Burke had a stellar season at Northland and assumed Jared Sullinger’s title of Mr. Basketball. “There’s this look that he gets when it’s time to win, when his bottom chin just flops,” Satch Sullinger said. “When I saw it, I knew: OK. He understands what time it is in the game.”
Northland, however, fell in the state championship game against Cincinnati’s LaSalle. Burke managed just 10 points and misfired on all seven of his 3-pointers. He vowed to never fail in a big game ever again.
The time that Barbara Sullinger and Ronda Burke had dreaded finally arrived.
Jared Sullinger, to the surprise of many, returned to Ohio State for his sophomore season, temporarily stiff-arming the NBA. Despite his strong start, Kentucky had upset Ohio State in the Sweet 16 and he wanted to advance further in the tournament. “I wish he was a senior here right now is the first memory,” Thad Matta recently said about Sullinger. “Jared was a winner and he was one of these guys that just had a great understanding of the time, the score, the situation, and what he needed to do to make plays.”
John Beilein, Michigan’s coach, had been cautious about Burke during his recruitment. He had taken a look at him only at the urging of his staff. “And thank goodness we made a decision late after seeing him in July again,” Beilein said.
Burke skipped Morris’s mentorship when Morris skipped college for the NBA. Burke stepped in as the team’s point guard. “It was all business, every day,” Beilein said. “He’s had this chip on his shoulder. He wasn’t Trey Burke. He was Jared Sullinger’s point guard. And he comes to our place as an under-recruited player. And that chip on his shoulder has been really a driving force for him.”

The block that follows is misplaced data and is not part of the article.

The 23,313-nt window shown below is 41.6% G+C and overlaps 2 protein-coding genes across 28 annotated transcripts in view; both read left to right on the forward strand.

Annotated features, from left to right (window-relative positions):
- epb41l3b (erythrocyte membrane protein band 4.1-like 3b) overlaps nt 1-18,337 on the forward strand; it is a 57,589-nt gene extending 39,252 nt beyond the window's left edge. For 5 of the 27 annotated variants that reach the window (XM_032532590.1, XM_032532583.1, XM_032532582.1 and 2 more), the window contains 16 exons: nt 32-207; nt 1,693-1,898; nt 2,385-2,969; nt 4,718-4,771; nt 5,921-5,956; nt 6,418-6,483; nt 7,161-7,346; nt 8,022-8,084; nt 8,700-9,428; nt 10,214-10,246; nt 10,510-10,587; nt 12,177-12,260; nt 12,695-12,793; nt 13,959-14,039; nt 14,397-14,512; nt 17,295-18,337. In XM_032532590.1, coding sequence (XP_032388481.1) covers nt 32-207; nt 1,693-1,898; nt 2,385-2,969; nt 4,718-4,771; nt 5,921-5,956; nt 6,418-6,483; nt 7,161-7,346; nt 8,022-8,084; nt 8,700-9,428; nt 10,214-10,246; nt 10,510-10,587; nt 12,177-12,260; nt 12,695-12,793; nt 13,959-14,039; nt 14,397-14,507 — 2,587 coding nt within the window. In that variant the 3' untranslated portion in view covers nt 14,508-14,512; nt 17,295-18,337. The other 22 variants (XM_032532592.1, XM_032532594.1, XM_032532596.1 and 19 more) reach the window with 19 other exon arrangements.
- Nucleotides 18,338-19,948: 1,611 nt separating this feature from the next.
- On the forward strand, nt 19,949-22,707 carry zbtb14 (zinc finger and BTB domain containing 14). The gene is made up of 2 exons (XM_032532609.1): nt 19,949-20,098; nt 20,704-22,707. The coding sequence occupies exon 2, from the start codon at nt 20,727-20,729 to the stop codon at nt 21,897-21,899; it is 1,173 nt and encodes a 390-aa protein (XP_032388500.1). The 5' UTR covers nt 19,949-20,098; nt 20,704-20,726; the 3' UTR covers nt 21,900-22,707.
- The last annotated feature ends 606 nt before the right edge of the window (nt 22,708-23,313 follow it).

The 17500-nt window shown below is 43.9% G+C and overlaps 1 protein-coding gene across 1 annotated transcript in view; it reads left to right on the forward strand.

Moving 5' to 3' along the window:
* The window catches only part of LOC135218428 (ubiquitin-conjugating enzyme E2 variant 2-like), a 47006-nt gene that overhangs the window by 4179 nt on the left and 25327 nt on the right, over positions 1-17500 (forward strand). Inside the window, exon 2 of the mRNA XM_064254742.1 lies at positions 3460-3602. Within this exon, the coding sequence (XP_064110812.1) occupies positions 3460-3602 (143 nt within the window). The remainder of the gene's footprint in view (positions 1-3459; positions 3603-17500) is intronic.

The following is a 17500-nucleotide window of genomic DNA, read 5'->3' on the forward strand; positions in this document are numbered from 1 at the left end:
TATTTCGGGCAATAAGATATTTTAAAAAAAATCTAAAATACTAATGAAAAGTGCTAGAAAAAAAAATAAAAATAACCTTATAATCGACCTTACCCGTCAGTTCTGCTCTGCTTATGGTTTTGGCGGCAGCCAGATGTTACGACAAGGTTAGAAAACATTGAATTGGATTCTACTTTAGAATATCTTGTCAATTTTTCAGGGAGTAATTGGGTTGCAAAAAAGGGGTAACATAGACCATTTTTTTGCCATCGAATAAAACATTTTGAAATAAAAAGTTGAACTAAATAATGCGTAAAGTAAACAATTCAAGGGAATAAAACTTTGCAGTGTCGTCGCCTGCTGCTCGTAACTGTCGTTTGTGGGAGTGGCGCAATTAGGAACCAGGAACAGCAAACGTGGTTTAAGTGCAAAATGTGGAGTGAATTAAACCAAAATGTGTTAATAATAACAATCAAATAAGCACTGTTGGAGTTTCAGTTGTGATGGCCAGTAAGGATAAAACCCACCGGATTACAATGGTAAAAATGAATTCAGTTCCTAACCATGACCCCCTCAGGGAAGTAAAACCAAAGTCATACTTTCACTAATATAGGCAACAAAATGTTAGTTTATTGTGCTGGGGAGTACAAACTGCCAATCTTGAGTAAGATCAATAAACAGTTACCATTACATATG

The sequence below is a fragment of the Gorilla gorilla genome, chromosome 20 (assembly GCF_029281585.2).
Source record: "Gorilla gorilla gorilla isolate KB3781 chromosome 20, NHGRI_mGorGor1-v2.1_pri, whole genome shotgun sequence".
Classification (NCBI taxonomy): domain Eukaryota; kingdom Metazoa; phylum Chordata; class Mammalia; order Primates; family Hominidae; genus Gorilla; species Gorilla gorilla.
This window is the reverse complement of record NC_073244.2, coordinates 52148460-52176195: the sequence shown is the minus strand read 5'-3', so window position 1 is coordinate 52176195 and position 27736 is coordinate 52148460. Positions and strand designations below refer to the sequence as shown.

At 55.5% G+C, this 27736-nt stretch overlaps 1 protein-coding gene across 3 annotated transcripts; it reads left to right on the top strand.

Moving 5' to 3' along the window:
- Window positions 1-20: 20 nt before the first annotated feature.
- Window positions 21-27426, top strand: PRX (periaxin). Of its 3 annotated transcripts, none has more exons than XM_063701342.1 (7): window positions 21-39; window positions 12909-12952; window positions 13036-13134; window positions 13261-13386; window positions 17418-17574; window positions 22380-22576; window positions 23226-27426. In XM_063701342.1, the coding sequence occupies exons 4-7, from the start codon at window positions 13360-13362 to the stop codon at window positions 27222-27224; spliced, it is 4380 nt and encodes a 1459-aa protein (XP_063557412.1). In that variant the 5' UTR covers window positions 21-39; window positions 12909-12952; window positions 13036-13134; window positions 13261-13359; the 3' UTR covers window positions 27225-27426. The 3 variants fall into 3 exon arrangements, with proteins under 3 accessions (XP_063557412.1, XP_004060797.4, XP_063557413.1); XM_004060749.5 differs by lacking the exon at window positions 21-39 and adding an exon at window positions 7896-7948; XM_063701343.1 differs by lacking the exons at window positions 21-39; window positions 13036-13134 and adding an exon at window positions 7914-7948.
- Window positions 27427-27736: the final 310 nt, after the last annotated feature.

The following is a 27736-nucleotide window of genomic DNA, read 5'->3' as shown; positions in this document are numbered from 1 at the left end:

Burke and Sullinger faced off for the first time in late January 2012. No. 4 Ohio State hosted the 20th-ranked Wolverines. “Of course, as a mom, I wanted to see Trey be successful in that,” Ronda Burke said. “On the other hand, I knew what losing would do to Jared.”
“That was probably one of the more difficult games to watch,” Barbara Sullinger said. “Mentally, I wanted Jared to win, and I know Ronda wanted Trey to win, but at the end of the game, when Ohio State won, I don’t think I was excited as I usually was.”
Each wanted to claim the first win. Of course, neither played very well. Foul trouble limited Sullinger, while Burke tallied 13 points in Michigan’s 64-49 loss. Michigan claimed revenge the next month, sending Ohio State to a 56-51 loss in Ann Arbor. With time running out, Burke stopped short and released a midrange shot when he saw Sullinger in the lane, knowing that his old pal would position himself to take a charge. Burke’s rainbow floater helped clinch the game.
Ohio State again fell just short of Sullinger’s goal, losing in the Final Four to Kansas. Ohio University had already shocked Michigan, ousting the Wolverines from the tournament in the second round.
They had not come into college together, but they planned to leave at the same time. Sullinger declared for the NBA. Burke wanted to make the jump. Things didn’t work out the way either had hoped.
NBA teams medically flagged Sullinger because of back problems. He had once been projected as a consensus top-five selection. Instead, he plummeted in the draft, spiraling down to Boston with the 21st pick.
“It was pretty tough,” Satch Sullinger said. “As a parent, you want to protect your child, but at the same time you realize you can’t protect him from everything.”